Kids today communicate differently. Textbooks and class notes are digital. Conversations happen through messaging and apps. Pictures and videos are shared in an instant. They have “friends” they’ve never actually met and access to everything in the world on a device they hold in the palm of their hand.
Technology is powerful. But it can also be dangerous.
RELATED: 10 apps parents should watch out for
Ashley has a 12-year-old daughter. We’re not using her last name for privacy’s sake.
“She started acting a little moody and her grades started to drop,” recalled Ashley, talking about her daughter’s shift from her norm.
“I would come check up on her on the computer every so often and she would just click everything out.”
One night, Ashley’s 12-year-old daughter vanished. Neighbors reported seeing her get into the car with a man. Police got involved. An Amber Alert was issued. Ashley desperately searched for information and was able to figure out her daughter’s password for an online game and found a recent conversation between her daughter and an unknown man. This was a clue for police. Someone who’d seen the Amber Alert spotted Ashley’s daughter with a man off of I-70 near St. Louis. He had driven 1,400 miles to pick up her daughter. He’s now in jail.
Ashley says it’s a miracle her daughter is home. And she’s still trying to process the fact that her daughter did what she did even with all she had taught her.
“I really did not think she would ever fall down that trap, and uh…any child can.”
"Unfortunately, the Internet is a great place for predators to hide. So you can be whatever you want to be," said Vicki Anderson, an FBI special agent with the Cleveland division.
Anderson said her colleagues are constantly working local cases that involve Internet predators preying on kids.
"Every time, we've ever had a child missing, the first thing we look at is what social media were they on, what computers or phones they had access to," Anderson added.
Some of the most popular apps kids are using are Snapchat, Instagram, and musical.ly.
Twitter and Facebook are still prevalent but aren’t always the preferred apps.
Some of the lesser-known apps which have come up in our conversations with experts and families are the games Onigiri, ROBLOX, and Minecraft. DISCORD, a chat app for games, is another.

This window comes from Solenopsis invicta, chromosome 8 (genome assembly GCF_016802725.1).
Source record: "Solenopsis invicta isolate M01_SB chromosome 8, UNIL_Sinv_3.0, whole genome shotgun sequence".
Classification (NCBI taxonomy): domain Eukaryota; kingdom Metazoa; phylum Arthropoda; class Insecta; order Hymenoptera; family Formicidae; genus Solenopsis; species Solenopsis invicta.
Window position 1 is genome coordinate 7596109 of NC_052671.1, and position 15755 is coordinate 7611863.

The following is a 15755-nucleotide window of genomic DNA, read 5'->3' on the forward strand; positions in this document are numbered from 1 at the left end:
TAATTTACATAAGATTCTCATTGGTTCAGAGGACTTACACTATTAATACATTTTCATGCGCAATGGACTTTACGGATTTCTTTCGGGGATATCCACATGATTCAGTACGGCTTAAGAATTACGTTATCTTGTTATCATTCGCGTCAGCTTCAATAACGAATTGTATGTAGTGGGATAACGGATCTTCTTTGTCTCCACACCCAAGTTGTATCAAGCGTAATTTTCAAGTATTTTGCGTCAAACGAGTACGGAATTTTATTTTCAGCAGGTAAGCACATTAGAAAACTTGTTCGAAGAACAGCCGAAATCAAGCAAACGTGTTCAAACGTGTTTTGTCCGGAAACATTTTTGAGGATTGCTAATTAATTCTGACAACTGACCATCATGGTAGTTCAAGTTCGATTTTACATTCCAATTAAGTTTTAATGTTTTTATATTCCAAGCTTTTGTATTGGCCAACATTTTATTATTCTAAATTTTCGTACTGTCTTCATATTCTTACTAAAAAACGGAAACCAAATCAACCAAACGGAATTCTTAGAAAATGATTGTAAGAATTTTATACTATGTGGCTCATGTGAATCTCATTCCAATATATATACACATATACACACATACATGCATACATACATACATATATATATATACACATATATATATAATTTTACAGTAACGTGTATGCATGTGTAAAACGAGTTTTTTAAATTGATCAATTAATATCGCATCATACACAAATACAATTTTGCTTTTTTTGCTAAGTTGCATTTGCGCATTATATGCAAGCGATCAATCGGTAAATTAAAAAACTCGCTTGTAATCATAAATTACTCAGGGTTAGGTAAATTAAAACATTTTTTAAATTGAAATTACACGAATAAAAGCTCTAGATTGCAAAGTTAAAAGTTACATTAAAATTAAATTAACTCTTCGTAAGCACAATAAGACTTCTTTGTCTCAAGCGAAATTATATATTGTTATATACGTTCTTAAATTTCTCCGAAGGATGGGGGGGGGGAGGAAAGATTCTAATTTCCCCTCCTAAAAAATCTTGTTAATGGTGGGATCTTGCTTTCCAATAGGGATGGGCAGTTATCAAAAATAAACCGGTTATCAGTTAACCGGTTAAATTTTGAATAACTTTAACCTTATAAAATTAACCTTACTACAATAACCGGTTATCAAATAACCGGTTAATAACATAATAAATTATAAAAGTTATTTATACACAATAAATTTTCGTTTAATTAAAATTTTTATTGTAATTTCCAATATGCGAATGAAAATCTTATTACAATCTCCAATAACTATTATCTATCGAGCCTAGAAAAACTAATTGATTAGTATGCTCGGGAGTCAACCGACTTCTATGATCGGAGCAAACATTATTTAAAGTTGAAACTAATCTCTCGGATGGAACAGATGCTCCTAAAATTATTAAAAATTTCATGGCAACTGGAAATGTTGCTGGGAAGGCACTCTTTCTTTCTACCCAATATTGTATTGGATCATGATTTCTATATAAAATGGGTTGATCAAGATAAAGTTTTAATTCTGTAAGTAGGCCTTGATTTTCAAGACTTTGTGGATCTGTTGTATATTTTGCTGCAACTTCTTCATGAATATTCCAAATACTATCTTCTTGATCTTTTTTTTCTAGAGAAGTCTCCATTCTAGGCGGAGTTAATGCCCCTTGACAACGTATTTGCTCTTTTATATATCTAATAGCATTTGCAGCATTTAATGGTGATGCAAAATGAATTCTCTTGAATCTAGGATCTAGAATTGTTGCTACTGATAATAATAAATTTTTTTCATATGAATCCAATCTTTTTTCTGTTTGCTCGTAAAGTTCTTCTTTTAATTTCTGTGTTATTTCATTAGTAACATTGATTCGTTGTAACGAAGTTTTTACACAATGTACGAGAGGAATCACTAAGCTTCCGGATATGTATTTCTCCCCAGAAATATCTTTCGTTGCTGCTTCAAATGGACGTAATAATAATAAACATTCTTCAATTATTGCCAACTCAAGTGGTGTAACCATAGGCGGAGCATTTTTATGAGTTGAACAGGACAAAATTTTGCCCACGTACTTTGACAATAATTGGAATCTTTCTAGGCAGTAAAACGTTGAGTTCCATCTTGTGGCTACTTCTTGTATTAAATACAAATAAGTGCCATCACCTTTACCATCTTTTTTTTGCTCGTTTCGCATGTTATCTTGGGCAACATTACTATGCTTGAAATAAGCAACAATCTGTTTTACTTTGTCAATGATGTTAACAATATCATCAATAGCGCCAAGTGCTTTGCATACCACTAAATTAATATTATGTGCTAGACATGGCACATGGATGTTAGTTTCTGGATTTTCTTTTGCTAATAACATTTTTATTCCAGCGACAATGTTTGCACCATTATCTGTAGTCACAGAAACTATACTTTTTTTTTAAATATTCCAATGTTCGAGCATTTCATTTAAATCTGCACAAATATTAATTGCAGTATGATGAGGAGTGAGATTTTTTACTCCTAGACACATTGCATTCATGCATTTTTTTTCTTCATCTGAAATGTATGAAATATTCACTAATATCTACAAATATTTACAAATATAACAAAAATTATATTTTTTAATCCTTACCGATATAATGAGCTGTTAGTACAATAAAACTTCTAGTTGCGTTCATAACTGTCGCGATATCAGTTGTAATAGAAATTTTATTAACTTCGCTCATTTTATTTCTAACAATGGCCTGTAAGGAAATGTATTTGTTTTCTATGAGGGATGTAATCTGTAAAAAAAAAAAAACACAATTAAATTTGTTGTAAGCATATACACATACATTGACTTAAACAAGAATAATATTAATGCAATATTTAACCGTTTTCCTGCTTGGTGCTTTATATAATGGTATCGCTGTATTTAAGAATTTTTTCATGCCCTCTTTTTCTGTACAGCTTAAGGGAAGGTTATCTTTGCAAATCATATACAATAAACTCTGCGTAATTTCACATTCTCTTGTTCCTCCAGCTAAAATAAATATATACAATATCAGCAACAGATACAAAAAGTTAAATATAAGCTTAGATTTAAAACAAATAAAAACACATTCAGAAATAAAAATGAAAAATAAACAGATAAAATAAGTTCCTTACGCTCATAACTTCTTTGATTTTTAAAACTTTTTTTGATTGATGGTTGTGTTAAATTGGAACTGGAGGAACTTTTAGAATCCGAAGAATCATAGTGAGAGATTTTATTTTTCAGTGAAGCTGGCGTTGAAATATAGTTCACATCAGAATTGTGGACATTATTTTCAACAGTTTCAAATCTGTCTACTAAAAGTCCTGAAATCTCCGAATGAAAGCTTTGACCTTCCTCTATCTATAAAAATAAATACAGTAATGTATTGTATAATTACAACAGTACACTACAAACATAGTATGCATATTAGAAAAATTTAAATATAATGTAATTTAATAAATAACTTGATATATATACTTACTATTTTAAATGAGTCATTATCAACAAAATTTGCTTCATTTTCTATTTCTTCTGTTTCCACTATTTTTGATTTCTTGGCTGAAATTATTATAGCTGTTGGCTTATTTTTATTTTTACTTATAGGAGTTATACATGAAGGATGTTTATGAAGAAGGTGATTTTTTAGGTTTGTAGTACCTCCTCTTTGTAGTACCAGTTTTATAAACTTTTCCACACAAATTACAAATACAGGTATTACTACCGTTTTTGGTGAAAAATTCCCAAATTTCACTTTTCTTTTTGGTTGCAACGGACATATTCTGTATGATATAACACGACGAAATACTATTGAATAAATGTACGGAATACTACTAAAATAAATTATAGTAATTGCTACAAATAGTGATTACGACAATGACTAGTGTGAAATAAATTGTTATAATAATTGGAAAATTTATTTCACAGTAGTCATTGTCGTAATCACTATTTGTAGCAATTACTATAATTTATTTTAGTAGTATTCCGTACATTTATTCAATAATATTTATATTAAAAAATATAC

Fake Instagram accounts are popular but often troubling. Teens call these accounts their “finsta” (for fake Instagram). These are often private accounts with fake names, and teens’ behavior is often much more intimate and risky on them.
"There are so many things out there for a kid to see so we really need to be parents and step in there and take control of that and know what our children are doing," Anderson said.
In a matter of seconds, Anderson warns that an innocent teen can be caught up in a potentially dangerous situation. Take, for example, this transcript below of a real chat between a teenager and a man who's just friended her on Facebook. The teen's dad shared his daughter's initial conversations in hopes of helping other parents understand how the chat unfolds and how quickly it can become sexual in nature.
Girl: How are you
Man: Iam board and looking for something to do
Other than that I am fine
Girl: that’s good, and same here, I’m just watching my baby brother so not too much happening. I’m (gives name) btw, nice to meet you.
Man: Iam (gives name) how old r u
Girl: I’m 16, and you?
Man: I gotta go I will erase ya Iam 30 sorry to bother you but I feel like a creepo now lol
Girl: lol its ok I don’t mind just talking, but if you’re still going to go that’s fine, nice meeting you
Man: Well I don’t want to be labeled
And I’m a flirt and don’t want to get in trouble
Girl: I won’t label you, I’m not like that and plus you seem like a nice guy.
Man: I am very nice and iam a good person too so if u want when u turn 17 ill talk and maybe flirt but I stay outta trouble and I well I just want to say ur a cutie pie so have a gr8 nite wish u was older
Or I was younger lol